Let's apply that to your rope. Let's take out the last 2 words and replace it with "something."

The decision is yours. I just ask you to weigh the consequences of rope failure to the cost of rope.

Here was my plan when I climbed full time for many years.
I had three ropes.
1. New, 200' Sunday go to meeting rope. I used it on big trees on nice days.
2. The workhorse rope. Started at 200', but was probably a bit shorter, a bit dirtier than rope #1, but very serviceable. This rope I used 85% of the time.
3. Gunk rope. Rainy days, sappy trees, dog shit-filled lawn kinda rope.

Every year I purchased a new rope. It became # 1 and the rest shifted down accordingly. For more than two decades, I bought one rope a year. (of course the first three years I had to build up!)

Did I screw up and wreck ropes before their time. Of course, but it was the exception, not the rule. And if a rope was retired early it was my fault, not the rope's

All things considered, a rope is a high ROI tool.

My .02

Tony
 

Anawan

Member
Location
Asheville
Anawan, The first section is not directed at you. You just served as a catalyst. I'll answer your question directly though.

VenusNursery nailed it. As soon as you question it... Get a new rope.

Exceptions. Of course. Perhaps you don't have enough experience to make a good judgment on the ability of the rope to hold you aloft. O.K. pretty simple. Stay on the ground and master your shit before going up. Keep reading, keep asking, keep learning. Anything worth learning and knowing takes time.

In a hurry? Find another hobby/profession.

Anawan,

Like stated so much depends on circumstances. Let's go from the basis you are an average climber, with good skills and in general, take reasonable care of your rope/equipment. Having said that, if you climb more than once a week on it, a 4-year-old rope is a bit much. Sunlight alone will take it's toll, rain, mold dirt...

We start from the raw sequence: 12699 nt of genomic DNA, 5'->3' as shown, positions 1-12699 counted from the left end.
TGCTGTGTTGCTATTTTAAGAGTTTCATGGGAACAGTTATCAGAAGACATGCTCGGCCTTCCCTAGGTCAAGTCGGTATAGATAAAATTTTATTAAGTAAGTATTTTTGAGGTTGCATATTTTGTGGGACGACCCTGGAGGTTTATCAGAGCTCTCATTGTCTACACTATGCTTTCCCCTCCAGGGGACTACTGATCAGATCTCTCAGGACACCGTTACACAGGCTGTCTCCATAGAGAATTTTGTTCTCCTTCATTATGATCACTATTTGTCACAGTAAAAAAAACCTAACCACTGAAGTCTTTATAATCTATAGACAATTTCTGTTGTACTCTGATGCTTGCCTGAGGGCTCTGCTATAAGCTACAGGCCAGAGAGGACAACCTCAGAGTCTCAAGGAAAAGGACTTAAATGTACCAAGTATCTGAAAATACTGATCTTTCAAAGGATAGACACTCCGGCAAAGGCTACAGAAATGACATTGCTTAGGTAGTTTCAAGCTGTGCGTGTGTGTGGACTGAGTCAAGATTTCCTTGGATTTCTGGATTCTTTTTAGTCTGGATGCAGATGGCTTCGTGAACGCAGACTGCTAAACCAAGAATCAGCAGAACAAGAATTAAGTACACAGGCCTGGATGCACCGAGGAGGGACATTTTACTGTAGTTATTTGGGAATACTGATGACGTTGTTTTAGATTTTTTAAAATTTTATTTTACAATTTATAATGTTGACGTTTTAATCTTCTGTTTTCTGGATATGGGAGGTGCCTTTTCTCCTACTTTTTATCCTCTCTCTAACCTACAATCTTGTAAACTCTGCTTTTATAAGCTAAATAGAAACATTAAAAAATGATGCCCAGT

Are you going to die from your 4-year-old rope breaking? Most likely not. Is how we do anything; how we do everything? Yes, most definitely.

Define trust. We could get transcendental here! Charles Feldman has a good definition. “Trust is choosing to make something important to you vulnerable to the actions of someone else."

Let's apply that to your rope. Let's take out the last 2 words and replace it with "something."

The decision is yours. I just ask you to weigh the consequences of rope failure to the cost of rope.

Here was my plan when I climbed full time for many years.
I had three ropes.
1. New, 200' Sunday go to meeting rope. I used it on big trees on nice days.
2. The workhorse rope. Started at 200', but was probably a bit shorter, a bit dirtier than rope #1, but very serviceable. This rope I used 85% of the time.
3. Gunk rope. Rainy days, sappy trees, dog shit-filled lawn kinda rope.

Every year I purchased a new rope. It became # 1 and the rest shifted down accordingly. For more than two decades, I bought one rope a year. (of course the first three years I had to build up!)

Did I screw up and wreck ropes before their time. Of course, but it was the exception, not the rule. And if a rope was retired early it was my fault, not the rope's

All things considered, a rope is a high ROI tool.

My .02

Tony
Thanks for the thoughtful reply. You went deep, and I like that. I think when it comes to climb ropes, the answer is always within the question- if you have to ask whether or not a rope can be used, why still use it? This particular rope, I feel like it has aged well like a fine cheese and plan to keep it in circulation. I have a much newer rope I use on the daily and I think it’s time to get a third. I like your system.

As I expected there’s quite a variety of opinions on this- from 1 year to 10. Funny that something that should be cut and dry is actually so subjective.

Bad choice of words. not cut, just dry.